Advice intended for parents/carers taking their child home after seeing a hospital based healthcare professional

Mastoiditis is a serious bacterial infection that affects the mastoid bone behind the ear.


  • Redness, tenderness and pain behind the ear
  • Swelling behind the ear, that can cause the ear to stick out
  • Fever, misery and tiredness
  • Headache
  • Discharge from the ear


Mastoiditis can develop if the mastoid bone becomes infected or inflamed, often as a result of a chronic middle ear infection (otitis media). The bacteria from the middle ear spread to the mastoid cells and this can cause the bone to break down.

When to seek further help:

If your child has any of the following:

  • Becomes pale, mottled and feels abnormally cold to touch
  • Has blue lips
  • Severe breathing difficulty - too breathless to talk / eat or drink
  • Has a fit / seizure
  • Becomes extremely agitated, confused or very lethargic (difficult to wake)

You need urgent help

Go to the nearest Hospital Emergency (A&E) Department or phone 999

If your child has any of the following:

  • Develops a continous headache despite regular painkillers (paracetamol and ibuprofen)
  • Continues to vomit repeatedly
  • Develops a severe pain behind their eyes
  • Develops a squint (eyes pointing in different directions) or starts complaining about double vision or needs to cover up one eye to see or complaining of blurred vision
  • Coordination issues or finding it hard to balance
  • Develops weakness in an arm or leg
  • Is finding it hard to breathe
  • Seems dehydrated (sunken eyes, drowsy or no urine passed for 12 hours)
  • Is becoming drowsy (excessively sleepy) or irritable (unable to settle them with toys, TV, food or picking up) – especially if they remain drowsy or irritable despite their fever coming down
  • Has extreme shivering or complains of muscle pain
  • Continues to have a fever of 38.0°C or above for more than 5 days
  • Is getting worse or if you are worried

You need to contact the discharging ward urgently

  • If none of the above features are present

Self Care

Continue providing your child’s care at home using the advice below. If you are still concerned about your child, speak to your health visitorlocal pharmacist or call NHS 111– dial 111. Keep monitoring your child for red and amber features and seek help if they develop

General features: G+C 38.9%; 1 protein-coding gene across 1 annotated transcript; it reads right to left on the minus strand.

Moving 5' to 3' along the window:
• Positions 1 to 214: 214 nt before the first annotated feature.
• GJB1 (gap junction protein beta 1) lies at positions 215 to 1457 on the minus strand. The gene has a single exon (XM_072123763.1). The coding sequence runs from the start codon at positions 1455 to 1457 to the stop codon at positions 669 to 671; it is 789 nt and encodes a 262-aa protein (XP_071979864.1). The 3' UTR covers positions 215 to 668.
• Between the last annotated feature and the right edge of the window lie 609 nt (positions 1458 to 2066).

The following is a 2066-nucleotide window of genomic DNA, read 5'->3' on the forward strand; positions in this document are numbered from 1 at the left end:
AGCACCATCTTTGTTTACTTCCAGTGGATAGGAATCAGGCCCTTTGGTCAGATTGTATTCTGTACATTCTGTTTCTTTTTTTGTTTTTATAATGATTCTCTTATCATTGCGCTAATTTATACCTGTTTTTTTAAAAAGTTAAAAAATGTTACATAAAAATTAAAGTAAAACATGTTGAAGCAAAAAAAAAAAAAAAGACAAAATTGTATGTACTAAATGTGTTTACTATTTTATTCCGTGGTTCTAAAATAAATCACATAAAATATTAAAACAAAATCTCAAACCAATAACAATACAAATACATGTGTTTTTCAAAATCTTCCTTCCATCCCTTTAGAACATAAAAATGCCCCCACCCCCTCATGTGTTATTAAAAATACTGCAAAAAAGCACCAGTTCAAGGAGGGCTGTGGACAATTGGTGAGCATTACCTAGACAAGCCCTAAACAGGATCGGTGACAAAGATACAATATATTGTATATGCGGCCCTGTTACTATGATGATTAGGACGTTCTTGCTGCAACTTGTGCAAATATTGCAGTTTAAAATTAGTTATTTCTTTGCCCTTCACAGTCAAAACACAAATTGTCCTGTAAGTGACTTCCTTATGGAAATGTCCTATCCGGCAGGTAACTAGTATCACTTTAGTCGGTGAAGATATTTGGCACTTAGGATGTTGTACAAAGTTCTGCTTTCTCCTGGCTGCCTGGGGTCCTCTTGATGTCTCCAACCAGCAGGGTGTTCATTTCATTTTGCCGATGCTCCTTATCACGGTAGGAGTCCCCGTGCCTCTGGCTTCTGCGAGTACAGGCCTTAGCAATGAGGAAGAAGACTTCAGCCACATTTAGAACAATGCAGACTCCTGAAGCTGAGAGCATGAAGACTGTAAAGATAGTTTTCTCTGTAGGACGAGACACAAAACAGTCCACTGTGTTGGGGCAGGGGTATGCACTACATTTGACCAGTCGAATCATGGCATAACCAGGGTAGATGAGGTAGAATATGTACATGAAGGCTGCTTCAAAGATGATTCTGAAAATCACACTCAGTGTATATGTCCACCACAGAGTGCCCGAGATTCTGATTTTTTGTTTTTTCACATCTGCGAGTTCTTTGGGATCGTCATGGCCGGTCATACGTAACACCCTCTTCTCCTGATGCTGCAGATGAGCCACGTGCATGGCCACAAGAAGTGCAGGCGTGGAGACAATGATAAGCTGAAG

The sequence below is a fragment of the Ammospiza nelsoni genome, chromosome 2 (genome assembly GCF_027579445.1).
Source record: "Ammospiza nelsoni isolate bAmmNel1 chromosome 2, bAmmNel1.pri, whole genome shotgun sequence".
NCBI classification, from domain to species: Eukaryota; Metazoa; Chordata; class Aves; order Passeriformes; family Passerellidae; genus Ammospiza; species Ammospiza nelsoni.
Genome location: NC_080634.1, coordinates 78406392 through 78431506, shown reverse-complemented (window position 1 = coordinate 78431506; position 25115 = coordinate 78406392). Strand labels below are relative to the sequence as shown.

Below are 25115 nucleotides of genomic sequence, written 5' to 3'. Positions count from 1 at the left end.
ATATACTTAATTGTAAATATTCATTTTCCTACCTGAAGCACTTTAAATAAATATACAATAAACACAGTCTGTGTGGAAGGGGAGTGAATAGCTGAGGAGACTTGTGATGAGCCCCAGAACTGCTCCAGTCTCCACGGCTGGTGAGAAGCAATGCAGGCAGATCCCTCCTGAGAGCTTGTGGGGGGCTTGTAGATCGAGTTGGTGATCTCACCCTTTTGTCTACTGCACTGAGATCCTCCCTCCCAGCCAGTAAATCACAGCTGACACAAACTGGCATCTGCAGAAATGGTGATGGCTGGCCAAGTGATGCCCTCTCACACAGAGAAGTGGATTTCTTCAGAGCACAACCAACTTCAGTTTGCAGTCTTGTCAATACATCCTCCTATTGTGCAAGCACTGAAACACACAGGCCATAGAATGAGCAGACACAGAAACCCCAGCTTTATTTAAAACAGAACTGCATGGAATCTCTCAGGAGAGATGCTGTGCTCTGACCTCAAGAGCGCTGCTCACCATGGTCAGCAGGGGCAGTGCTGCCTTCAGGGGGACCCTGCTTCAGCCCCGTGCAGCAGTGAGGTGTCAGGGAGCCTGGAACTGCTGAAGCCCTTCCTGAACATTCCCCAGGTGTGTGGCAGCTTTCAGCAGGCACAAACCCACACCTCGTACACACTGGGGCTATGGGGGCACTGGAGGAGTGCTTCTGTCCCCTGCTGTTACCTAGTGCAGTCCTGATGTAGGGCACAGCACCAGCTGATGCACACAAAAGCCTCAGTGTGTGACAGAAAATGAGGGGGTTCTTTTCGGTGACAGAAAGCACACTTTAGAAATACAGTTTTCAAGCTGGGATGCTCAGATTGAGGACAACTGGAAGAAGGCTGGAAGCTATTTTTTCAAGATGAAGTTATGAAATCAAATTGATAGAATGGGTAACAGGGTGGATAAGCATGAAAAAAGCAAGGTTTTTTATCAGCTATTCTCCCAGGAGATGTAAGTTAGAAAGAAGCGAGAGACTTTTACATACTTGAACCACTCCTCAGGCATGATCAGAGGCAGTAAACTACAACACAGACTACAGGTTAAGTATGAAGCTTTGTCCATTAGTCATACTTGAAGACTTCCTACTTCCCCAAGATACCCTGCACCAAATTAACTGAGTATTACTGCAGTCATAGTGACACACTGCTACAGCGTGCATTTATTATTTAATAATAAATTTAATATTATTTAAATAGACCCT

Mastoiditis needs to be treated promptly with intravenous (given into a vein) antibiotics. Children who need intravenous antibiotics are usually admitted to hospital. Some children may be able to be at home for part, or all of, the intravenous antibiotic course. These children would come into hospital once a day for someone to look at them and for their antibiotics to be given.

The decision on when to change from intravenous to oral antibiotics (tablets or liquid) will be made by the medical team caring for you child. This will depend on how quickly your child responds to treatment (improvement in fever, pain and sometimes their blood tests) and whether your child has other health conditions. Antibiotics are usually given for a total of 10 days. You can give regular pain relief (Paracetamol or Ibuprofen) until any discomfort has improved.

In some cases it may be necessary to have an operation to treat the infection. The most common procedure is a myringotomy, where the surgeon makes a small cut in the eardrum to drain the middle ear. They may or may not put in a grommet at the same time. Sometimes a surgical approach to directly drain the mastoid cells or remove them is needed (called a mastoidectomy).


Most children recover without any complications. However, mastoiditis can very occasionally cause thrombosis (clotting of blood vessels), meningitis and brain infection (brain abscess). If any of these complications are suspected, your child may have to undergo further investigations or procedures. It is very important to have your child reviewed by a doctor if they show any signs of failure to improve or deterioration, or develop weakness, drowsiness, a worsening headache, vomiting or double vision.

If you are concerned that your child's condition is getting worse (see table above), you should contact your discharging ward.

Call 999 for an ambulance if you have serious concerns for your child.


It is difficult to prevent mastoiditis. Most ear infections in children do not need antibiotic treatment and complications such as mastoiditis are extremely rare. It is important that your child completes their course of antibiotic, to prevent it from recurring.

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